The answer is often the same when a Dutch official is asked: "What wiil the Netherlands do when the natural gas runs out?" "I wish I knew," goes the reply, usually with a roll of the eyes.
The Dutch hope they find the answer quickly, before their windfall dries up, sometime in the next 30 to 40 years.
A few years ago, a more common attitude was something like, "So what if the gas does run out? We won't need it anyway."
Until the petroleum price shocks of 1973-74 and 1979, the gas that was discovered in the late 1950s under Groningen Province, in the northern part of the country, was regarded as a nice way for the Netherlands to meet its energy needs until the end of the century.
By then, it was felt, nuclear power would be so widespread that gas would be obsolete.
Holland, in fact, felt it had enough gas to go around to sign long-term export contracts with West Germany, France, Belgium, Italy, and Switzerland. Today it sells about half its gas abroad.
To replace coal and oil use in homes, the government launched a massive -- and costly -- conversion program. The incentive to get homeowners to convert to gas was rather simple: The government paid for the whole thing. Treated as an expendable resource, the gas altered the social fabric of the Netherlands. A succession of governments was elected on the promise to bring more social services -- increased social security, higher unemployment benefits, low-cost health care, and other programs -- without similarly large increases in taxes. By giving itself 90 percent of the profits from gas exports, the Dutch government took in over $5 billion last year to help pay for these services. At its peak, gas exports were responsible for about 10 percent of Dutch revenues.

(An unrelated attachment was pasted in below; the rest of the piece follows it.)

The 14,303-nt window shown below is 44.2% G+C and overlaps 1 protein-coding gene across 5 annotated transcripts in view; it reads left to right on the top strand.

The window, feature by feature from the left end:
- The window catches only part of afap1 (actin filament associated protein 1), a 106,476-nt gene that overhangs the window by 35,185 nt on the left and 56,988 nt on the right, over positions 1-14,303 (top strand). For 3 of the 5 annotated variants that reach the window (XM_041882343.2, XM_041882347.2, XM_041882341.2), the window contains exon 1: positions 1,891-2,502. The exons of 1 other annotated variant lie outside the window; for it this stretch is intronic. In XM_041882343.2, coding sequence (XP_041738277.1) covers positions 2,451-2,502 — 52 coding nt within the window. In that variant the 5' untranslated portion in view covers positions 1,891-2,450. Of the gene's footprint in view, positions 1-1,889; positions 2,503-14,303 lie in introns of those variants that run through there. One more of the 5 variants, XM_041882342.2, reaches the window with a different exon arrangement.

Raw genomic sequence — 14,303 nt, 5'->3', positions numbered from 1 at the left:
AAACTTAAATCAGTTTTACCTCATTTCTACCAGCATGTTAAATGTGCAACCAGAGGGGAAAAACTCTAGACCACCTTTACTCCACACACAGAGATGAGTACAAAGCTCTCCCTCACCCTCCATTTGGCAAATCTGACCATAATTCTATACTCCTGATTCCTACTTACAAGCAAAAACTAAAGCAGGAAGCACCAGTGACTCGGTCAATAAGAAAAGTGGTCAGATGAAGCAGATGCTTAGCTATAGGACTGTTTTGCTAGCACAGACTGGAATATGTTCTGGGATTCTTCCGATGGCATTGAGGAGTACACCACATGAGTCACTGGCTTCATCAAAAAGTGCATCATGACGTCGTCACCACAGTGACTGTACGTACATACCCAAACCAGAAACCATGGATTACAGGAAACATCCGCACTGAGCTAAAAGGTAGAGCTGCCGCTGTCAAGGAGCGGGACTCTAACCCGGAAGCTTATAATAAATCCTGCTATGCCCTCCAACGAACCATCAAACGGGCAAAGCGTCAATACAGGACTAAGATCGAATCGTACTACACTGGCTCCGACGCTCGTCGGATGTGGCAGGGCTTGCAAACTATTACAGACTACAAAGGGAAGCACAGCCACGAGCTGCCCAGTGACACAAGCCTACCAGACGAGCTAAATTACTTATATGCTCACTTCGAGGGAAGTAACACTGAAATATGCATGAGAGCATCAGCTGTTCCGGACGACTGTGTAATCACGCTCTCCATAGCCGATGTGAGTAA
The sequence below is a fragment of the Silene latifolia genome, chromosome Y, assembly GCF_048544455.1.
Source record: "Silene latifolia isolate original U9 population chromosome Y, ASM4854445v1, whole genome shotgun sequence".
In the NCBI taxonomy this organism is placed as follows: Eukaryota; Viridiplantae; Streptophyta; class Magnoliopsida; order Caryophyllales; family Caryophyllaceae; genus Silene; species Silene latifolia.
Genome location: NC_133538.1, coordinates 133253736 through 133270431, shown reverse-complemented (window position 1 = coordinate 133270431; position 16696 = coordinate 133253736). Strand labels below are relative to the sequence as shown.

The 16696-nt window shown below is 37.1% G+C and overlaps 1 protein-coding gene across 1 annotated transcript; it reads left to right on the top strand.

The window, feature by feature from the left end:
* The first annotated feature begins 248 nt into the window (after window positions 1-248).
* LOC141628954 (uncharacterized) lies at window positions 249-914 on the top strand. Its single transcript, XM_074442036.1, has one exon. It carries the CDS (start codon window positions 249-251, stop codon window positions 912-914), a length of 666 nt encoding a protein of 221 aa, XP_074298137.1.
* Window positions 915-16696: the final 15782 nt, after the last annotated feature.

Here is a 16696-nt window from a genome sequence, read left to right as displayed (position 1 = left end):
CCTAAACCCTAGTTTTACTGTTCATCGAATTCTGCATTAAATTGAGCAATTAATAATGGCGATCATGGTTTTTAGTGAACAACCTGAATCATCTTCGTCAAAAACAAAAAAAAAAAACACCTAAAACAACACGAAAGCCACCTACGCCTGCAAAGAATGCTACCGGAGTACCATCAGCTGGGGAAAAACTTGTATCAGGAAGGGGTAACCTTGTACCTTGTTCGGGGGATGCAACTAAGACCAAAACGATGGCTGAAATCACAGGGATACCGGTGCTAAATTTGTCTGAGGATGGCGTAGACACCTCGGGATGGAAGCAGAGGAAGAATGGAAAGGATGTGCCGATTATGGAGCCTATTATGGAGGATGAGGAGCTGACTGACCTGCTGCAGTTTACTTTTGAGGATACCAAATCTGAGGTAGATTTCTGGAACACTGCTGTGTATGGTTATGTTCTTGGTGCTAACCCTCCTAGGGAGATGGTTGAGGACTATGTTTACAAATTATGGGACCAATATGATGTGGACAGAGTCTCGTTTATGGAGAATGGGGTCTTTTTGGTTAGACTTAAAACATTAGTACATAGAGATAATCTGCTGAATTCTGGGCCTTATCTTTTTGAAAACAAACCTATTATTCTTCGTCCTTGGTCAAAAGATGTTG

But this rapid distribution of new wealth caused an addiction to it. And, in fact, the practice of using income from natural resources to pay for social services instead of, for instance, new industry was given a name worldwide: the "Dutch disease."
But while the Dutch admit the mistake, they feel the title is unfair, since much the same thing happened in Norway and Britain after offshore oil was found.
"The Dutch did spoil their bonanza of natural gas revenues," acknowledges W. A. Kimmon, of the division of economic planning in the Ministry of Economic Affairs.
But today, with only two nuclear plants in the country -- opposed by many Netherlanders -- the Dutch attitude has changed.
"Since 1973, people have been working hard to arrive at a more balanced energy policy," says Hans Dercksen, director of strategy for Esso-Netherlands.
This would mean, he adds, cutting gas and oil use to no more than a third of energy needs and increasing coal use so it also provides about 33 percent of the fuel mix.
The government is also trying to alter those long-term export contracts, many with 15- to 20-year terms but due to expire in the next few years.
Since 1973, the Dutch government has tried to match each boost in oil prices on the European spot market with an equivalent increase in natural gas prices. This linkage was supposed to keep Holland's foreign trade deficit down and slow depletion of its gas reserves.
But with the widely gyrating oil prices of recent years, and the effect of long-term contracts, the price of gas has not kept up, and Dutch gas has become cheap.
The Netherlands hopes increased gas imports and new gas discoveries at home will lengthen the life of its gas reserves.
Holland currently imports slightly less than 10 percent of its gas supplies. The government hopes to increase this to as much as 50 percent in the next few years.
It's been estimated Holland's gas would run out by 2010. New gas discoveries in the north have extended reserve life by an unknown amount. Netherlandse Gasunie, which markets the Dutch bonanza, has not publicized the discoveries for fear of di scouraging conservation, officials say.